I understand what Apple is doing. They are setting their cloud up to be in cahoots with the labels so that when I want to upload my 9000 songs to my cloud, I will only have to upload the tracks that aren’t available on iTunes. Those tracks will be ‘matched’ by the Lala service which Apple bought earlier this year. The convenience here is pretty amazing and will probably be their big ace in the hole, but Apple is notorious for sub-par software. Mobile Me is terrible, Safari is the worst browser out there and iTunes leaves a lot to be desired. Mac OS X is incredible, but it is it’s own entity. Most of it’s other programs are knockoffs of previously designed programs, made to be easy for monkeys to operate, and full of regulations.
I don’t want to go into this acting like I hate Apple. I love and DEPEND on Apple for a lot of reasons, so I can’t act like a full PC guy all the time, but I am fully educated in all formats. I love that I can install Linux on my Xoom if I want. I might. I probably won’t, but having the option is one of it’s many advantages over iOS. But the one thing Apple has a problem with is ego. It’s tyrannical control over the user’s experience isn’t short of comparable to Saddam Hussein. They don’t allow you to download music or anything besides pictures sent in emails. You aren’t allowed to download ZIP files or anything, for that matter, from the web. And now they’re totally in bed with the labels with this iCloud project and I can’t help but feel that, while it will be more convenient to spend 40 minutes uploading your music vs. 4 days, that it will also come with the same Orwellian sense of imperial control that comes with iTunes, Ping and all it’s other music-industry endeavors.
Now, I could end up regretting this essay, and realizing that Apple had it right all along, but I can’t help but feel like I was part of the guerilla years of Music Cloud expeditions. Google and my Xoom are my friends at this point, and I really kind of in my heart hope Apple fails. I hope Facebook and Google both open music stores that compete with Apple, so at least there will be a fair firefight going on in the music industry like there has been for years. Right now we, the musician and music lovers, are at Apple’s disposal, and the world of the Cloud feels fresh and exciting. I would love to see Google Music stay as popular as Apple’s and really force Apple’s hand as far as freedom goes. I know this is a pipe dream, but a dream none-the-less. And I guess at the end of the day, I am a dreamer, and I want to dream with the limitations of my own mind, not the limitations of a single organization. I want favored nations clouds. I want options. And for now, I highly recommend the Google Music system. It’s free now, go and get an invite, and take part in the Wild West of the Cloud generation. It works on ALL Android devices and will change the way you listen and store music forever– and I will be waiting with my six gun, 10k songs and a wicked XXX posse for more of my Google Music friends to ride over the horizon.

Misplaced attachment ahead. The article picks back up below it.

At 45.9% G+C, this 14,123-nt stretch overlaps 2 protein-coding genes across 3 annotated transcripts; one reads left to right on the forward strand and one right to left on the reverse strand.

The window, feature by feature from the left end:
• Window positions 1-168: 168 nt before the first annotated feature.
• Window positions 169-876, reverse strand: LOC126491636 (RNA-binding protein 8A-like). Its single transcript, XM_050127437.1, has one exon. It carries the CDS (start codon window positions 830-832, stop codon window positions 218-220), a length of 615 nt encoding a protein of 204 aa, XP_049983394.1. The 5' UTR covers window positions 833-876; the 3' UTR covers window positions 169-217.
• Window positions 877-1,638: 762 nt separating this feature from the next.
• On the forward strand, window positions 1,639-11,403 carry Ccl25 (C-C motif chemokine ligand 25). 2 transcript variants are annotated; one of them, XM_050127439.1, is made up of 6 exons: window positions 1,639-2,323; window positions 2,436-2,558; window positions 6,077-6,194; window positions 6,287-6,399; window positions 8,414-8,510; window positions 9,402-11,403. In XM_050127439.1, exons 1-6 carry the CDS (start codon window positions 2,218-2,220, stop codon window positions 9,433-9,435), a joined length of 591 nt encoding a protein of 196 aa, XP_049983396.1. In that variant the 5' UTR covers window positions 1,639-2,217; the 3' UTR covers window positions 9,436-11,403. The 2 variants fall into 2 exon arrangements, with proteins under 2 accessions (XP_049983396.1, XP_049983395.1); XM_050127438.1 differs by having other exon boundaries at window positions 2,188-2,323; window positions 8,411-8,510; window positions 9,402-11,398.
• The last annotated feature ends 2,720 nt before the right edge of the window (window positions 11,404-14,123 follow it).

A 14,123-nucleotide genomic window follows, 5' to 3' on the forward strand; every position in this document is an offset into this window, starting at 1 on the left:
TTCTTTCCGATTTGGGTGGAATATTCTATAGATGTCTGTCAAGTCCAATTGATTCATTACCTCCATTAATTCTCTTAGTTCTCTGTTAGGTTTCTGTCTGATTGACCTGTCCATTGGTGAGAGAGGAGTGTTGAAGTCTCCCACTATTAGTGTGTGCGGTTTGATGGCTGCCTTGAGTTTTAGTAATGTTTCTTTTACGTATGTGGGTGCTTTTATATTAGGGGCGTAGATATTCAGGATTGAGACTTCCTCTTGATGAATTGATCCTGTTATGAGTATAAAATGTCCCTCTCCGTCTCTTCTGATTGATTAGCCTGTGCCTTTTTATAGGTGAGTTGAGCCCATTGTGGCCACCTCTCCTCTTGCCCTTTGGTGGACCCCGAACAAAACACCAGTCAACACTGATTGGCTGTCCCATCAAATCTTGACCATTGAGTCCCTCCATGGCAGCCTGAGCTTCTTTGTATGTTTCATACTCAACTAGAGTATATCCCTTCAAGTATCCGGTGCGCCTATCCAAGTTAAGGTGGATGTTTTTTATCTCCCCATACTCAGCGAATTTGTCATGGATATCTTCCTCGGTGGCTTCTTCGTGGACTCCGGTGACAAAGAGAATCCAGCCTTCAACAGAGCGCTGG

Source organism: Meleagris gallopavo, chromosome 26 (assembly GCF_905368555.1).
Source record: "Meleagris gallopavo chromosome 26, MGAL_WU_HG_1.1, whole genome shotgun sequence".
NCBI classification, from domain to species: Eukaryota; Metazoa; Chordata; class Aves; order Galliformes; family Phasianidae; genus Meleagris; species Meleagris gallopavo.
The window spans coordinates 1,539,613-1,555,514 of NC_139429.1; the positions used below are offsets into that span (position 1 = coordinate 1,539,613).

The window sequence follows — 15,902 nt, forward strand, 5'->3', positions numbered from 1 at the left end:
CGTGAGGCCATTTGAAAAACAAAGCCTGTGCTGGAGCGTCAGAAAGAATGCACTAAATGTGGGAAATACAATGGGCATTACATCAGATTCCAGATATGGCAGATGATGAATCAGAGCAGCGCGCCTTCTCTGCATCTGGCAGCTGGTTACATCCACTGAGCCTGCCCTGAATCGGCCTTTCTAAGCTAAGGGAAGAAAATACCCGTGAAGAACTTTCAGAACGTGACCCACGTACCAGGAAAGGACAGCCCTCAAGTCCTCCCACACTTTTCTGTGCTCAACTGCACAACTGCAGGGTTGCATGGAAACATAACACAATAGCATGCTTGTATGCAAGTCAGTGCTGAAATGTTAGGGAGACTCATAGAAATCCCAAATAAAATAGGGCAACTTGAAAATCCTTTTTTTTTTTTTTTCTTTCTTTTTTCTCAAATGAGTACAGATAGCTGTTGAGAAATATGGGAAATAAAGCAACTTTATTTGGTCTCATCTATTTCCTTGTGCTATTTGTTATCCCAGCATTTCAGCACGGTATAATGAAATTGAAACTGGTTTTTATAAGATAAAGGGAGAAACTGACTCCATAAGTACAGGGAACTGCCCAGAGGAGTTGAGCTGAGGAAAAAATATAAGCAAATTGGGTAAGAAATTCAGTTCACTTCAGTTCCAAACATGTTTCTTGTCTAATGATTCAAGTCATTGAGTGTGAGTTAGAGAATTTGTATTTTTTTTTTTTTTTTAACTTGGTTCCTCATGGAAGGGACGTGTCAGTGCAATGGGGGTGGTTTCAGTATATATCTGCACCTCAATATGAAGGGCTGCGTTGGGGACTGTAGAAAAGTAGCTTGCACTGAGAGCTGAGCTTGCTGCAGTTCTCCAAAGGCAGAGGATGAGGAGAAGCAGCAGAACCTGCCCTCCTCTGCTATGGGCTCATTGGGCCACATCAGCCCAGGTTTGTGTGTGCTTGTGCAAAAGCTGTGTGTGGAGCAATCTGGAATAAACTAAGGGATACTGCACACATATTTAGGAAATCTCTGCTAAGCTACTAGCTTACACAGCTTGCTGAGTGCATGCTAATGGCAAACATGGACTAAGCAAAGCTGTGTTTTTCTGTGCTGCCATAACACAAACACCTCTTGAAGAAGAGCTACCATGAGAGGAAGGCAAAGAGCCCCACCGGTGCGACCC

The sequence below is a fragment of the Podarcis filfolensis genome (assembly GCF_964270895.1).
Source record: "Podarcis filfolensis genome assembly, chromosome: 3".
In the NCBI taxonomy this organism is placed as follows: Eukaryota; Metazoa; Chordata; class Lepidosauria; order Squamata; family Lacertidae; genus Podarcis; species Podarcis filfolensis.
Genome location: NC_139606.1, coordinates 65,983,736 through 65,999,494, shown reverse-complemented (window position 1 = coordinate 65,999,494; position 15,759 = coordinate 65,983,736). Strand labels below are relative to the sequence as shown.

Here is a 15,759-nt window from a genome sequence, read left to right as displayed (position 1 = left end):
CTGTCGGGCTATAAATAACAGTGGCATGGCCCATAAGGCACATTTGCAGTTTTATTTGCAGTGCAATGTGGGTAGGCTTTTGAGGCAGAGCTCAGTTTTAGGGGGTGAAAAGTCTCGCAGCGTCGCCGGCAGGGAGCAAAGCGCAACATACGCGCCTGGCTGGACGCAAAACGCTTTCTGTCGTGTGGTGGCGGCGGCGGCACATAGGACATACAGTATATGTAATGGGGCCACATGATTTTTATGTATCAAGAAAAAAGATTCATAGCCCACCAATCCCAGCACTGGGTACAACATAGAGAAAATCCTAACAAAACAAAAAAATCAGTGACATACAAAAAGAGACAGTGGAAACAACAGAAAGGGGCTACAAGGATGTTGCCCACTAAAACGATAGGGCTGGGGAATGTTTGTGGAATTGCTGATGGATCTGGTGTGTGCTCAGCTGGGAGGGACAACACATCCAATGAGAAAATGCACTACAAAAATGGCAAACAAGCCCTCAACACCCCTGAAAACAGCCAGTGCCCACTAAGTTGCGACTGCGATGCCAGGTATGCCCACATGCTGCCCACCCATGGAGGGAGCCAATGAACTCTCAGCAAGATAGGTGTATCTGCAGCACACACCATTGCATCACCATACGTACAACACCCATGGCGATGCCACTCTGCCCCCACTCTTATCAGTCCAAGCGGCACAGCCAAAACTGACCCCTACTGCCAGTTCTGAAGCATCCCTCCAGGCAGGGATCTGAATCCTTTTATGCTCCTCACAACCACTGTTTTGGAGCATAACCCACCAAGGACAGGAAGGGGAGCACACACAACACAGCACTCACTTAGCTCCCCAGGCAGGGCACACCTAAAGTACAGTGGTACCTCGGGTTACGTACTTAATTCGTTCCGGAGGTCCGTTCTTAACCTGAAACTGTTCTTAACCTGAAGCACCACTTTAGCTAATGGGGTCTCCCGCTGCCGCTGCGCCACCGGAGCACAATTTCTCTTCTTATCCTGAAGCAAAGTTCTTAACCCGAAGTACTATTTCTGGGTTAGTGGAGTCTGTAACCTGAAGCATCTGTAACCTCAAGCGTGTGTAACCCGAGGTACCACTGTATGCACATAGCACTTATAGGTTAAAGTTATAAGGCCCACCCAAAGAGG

Oh and my Amazon account has been cancelled. But not after I let my girlfriend download whatever she wanted from my Amazon Cloud Drive first. That took 5 minutes.